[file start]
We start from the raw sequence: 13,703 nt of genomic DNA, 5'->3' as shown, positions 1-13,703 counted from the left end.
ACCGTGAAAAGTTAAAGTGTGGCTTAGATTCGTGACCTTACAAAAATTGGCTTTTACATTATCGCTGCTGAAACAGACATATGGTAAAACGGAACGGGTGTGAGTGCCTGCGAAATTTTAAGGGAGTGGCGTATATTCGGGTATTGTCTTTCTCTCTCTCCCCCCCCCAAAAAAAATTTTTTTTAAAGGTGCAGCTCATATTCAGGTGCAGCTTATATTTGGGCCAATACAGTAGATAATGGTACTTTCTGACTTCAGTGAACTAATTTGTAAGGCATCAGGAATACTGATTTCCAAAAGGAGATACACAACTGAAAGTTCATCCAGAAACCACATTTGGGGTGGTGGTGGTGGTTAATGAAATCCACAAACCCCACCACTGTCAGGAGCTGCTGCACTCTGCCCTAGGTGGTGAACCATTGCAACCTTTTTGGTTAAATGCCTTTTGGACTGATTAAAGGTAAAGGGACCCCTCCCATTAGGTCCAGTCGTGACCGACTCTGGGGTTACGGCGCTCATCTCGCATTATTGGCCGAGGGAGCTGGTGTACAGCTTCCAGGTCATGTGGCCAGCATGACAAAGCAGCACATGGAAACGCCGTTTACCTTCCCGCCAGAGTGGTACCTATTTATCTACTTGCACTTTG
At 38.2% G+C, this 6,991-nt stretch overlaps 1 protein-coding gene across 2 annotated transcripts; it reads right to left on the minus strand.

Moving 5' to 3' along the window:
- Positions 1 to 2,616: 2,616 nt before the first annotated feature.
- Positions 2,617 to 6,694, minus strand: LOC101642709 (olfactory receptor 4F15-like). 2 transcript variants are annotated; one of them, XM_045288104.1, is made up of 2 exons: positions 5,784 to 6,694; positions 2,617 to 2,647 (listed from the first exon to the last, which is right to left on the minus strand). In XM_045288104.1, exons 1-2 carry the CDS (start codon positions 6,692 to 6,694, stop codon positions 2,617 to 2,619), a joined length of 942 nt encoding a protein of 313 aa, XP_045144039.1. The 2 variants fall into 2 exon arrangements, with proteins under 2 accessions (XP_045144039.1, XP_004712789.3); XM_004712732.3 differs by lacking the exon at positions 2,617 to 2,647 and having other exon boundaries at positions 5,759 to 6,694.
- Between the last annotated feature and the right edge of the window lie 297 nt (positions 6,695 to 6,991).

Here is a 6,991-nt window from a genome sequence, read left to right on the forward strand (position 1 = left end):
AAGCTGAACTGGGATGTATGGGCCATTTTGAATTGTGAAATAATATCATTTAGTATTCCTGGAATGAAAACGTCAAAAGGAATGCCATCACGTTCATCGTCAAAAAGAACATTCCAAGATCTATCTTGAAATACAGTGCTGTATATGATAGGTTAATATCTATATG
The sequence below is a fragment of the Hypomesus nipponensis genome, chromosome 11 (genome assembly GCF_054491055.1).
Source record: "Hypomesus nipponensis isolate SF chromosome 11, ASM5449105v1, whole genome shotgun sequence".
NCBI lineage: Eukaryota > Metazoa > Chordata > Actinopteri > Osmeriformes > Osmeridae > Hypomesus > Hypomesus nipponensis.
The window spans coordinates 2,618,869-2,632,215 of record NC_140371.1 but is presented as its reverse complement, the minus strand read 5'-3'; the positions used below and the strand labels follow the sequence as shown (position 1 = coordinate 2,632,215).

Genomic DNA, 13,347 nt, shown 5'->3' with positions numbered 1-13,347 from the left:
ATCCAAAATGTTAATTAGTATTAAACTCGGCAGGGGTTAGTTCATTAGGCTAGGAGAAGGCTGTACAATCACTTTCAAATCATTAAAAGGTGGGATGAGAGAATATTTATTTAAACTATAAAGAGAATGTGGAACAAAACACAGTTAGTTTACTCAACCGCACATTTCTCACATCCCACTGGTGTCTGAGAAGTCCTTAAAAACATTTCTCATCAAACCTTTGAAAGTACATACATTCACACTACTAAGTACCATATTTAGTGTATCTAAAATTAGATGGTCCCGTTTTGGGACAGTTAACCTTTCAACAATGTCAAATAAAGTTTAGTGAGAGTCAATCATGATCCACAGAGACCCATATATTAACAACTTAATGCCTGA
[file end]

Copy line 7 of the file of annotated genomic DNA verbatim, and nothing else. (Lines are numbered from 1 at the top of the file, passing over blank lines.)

- Between the last annotated feature and the right edge of the window lie 297 nt (positions 6,695 to 6,991).